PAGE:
Wind loads acting of bluff bodies like bridge decks are complex functions of the components of the turbulence and of the structural displacements and velocities. In order to simplify the representation of these loads, approached models are generally considered. Since a convenient linear approximation gives accurate results in many cases, such a model has been widely used during last decades. Some researchers have however showed that it is possible, and even necessary, to account for the non linearity of this kind of loading. Such a non linearity is likely to come either from the squared velocity or from the shape of the aerodynamic coefficients as functions of the wind angle of attack.
Non linear loading of the first kind (squared velocity) have already been studied in rather recent researches. Some of them are referenced at the end of this abstract. It has been showed that this so-called non linear quasi-steady aerodynamic loading leads to a non Gaussian response of the structure although the components of the turbulence are Gaussian. This has of course significant consequences on the structural design.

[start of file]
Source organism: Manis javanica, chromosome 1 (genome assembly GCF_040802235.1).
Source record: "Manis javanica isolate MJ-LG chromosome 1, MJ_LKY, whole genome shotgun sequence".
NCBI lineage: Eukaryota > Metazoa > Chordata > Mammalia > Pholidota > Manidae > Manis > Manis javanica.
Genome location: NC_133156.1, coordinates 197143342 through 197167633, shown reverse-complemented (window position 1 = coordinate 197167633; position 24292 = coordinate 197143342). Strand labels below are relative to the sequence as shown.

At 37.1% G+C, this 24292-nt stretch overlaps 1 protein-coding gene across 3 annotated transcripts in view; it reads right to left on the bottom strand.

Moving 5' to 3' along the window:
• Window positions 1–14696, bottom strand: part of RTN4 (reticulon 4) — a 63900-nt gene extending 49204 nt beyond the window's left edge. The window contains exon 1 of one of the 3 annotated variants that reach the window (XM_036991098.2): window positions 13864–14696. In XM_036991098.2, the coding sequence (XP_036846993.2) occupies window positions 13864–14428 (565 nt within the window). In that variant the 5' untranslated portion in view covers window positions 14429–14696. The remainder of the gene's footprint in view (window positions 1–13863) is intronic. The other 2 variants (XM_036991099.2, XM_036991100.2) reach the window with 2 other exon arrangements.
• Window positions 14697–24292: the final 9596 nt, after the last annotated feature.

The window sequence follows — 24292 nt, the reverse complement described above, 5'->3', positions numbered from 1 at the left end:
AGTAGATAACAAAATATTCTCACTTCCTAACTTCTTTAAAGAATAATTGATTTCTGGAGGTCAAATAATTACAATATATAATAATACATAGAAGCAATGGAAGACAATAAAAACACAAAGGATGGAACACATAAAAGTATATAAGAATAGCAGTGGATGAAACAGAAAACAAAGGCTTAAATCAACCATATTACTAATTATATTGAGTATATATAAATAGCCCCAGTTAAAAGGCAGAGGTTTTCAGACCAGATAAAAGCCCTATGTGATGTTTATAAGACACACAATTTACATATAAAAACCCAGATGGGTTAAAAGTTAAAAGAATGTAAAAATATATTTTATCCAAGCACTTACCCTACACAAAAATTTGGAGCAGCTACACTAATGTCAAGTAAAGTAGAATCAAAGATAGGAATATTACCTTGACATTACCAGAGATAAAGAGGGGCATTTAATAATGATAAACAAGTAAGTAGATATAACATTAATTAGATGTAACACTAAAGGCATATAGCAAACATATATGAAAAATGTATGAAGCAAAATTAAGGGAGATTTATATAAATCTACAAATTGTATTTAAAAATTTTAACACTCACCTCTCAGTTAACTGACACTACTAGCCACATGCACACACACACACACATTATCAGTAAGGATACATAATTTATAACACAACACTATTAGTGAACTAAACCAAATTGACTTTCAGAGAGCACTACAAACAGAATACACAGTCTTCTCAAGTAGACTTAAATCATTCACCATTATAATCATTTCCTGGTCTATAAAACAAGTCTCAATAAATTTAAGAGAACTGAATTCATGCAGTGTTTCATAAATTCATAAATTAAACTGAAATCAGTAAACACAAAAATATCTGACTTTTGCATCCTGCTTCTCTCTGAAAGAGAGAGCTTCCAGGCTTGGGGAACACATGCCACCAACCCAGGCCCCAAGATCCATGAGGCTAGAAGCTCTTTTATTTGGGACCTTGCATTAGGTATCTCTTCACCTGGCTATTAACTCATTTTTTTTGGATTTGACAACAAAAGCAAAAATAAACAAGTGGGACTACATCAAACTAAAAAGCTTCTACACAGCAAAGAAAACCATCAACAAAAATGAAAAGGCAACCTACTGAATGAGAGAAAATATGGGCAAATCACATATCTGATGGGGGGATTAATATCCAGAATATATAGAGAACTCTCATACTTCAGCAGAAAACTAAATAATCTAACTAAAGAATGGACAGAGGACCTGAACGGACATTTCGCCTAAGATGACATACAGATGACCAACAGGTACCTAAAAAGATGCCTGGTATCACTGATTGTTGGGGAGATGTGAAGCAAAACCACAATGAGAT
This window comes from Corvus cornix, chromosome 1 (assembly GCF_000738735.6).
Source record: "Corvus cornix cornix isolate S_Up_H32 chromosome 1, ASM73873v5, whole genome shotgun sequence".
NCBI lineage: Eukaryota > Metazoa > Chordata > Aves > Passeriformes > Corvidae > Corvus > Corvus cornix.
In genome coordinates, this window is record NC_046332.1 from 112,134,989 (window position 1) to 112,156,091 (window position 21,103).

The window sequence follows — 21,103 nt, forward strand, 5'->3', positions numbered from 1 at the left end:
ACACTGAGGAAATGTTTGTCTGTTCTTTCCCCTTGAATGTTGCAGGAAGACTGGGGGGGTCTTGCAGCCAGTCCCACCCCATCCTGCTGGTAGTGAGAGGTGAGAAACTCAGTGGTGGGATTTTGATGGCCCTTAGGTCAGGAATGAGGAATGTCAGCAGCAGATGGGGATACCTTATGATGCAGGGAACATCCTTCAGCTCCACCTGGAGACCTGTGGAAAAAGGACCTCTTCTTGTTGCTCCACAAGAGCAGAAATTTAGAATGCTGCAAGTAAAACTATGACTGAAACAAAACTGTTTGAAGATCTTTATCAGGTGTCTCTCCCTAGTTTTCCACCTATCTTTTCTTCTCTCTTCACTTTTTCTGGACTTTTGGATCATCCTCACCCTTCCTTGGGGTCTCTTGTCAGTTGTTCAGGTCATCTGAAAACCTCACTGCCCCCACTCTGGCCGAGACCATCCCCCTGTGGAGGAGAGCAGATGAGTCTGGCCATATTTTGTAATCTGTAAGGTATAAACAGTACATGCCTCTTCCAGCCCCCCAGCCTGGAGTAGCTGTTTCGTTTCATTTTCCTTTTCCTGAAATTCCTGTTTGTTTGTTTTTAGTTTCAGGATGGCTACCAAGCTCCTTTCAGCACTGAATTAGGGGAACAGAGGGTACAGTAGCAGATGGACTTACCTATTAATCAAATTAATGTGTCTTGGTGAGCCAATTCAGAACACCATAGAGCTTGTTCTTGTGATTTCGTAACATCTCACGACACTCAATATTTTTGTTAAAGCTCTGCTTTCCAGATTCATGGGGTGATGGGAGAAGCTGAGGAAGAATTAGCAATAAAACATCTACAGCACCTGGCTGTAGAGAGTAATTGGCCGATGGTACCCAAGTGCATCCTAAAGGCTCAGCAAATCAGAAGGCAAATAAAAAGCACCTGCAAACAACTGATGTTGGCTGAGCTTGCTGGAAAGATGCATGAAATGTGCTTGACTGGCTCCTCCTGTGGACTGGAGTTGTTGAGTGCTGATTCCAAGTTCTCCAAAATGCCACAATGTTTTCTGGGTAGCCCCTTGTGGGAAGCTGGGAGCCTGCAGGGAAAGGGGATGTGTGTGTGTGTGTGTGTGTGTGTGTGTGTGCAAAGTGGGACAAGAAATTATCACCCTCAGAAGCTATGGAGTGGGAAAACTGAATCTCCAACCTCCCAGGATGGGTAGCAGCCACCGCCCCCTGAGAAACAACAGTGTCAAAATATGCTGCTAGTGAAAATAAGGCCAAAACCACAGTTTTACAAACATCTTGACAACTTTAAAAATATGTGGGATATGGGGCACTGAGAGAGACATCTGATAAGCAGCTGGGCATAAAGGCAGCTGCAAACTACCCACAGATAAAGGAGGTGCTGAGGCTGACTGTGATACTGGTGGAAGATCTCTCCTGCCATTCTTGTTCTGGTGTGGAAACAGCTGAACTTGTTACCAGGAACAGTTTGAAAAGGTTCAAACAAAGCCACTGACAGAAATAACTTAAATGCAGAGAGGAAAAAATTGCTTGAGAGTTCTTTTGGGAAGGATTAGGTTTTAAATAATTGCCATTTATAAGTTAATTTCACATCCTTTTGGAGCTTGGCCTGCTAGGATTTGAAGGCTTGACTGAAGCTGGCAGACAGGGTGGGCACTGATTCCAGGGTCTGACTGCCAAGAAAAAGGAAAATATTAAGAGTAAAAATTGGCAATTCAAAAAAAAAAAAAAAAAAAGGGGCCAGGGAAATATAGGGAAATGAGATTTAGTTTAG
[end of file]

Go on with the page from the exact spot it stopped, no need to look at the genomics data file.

This paper aims at showing that the second origin of non linear loading terms, i.e. the non linearity of the aerodynamic coefficients, can also have significant consequences on the design of wind-loaded structures. Developments are carried out for bi- and tri-dimensional turbulence fields, and the main conclusions are that these effects are of prime importance of course when the non linearity of the aerodynamic coefficients is important, but also when the transverse component of the turbulence is important.
In a more detailed way, the proposed paper intends at presenting two main features. The first one consists in the determination of the statistical characteristics of the loading. In particular it is showed that the traditional linearization of the aerodynamic coefficients may lead to a significant inaccuracy of these statistical characteristics.
The second feature is the presentation of a simplified method to derive statistical characteristics of the response from those of the loading. This very simple method is compared with a heavy rigorous analysis. It is concluded that this simple approach can give good estimations of the response that could be used, for instance, for the pre-design of a structure.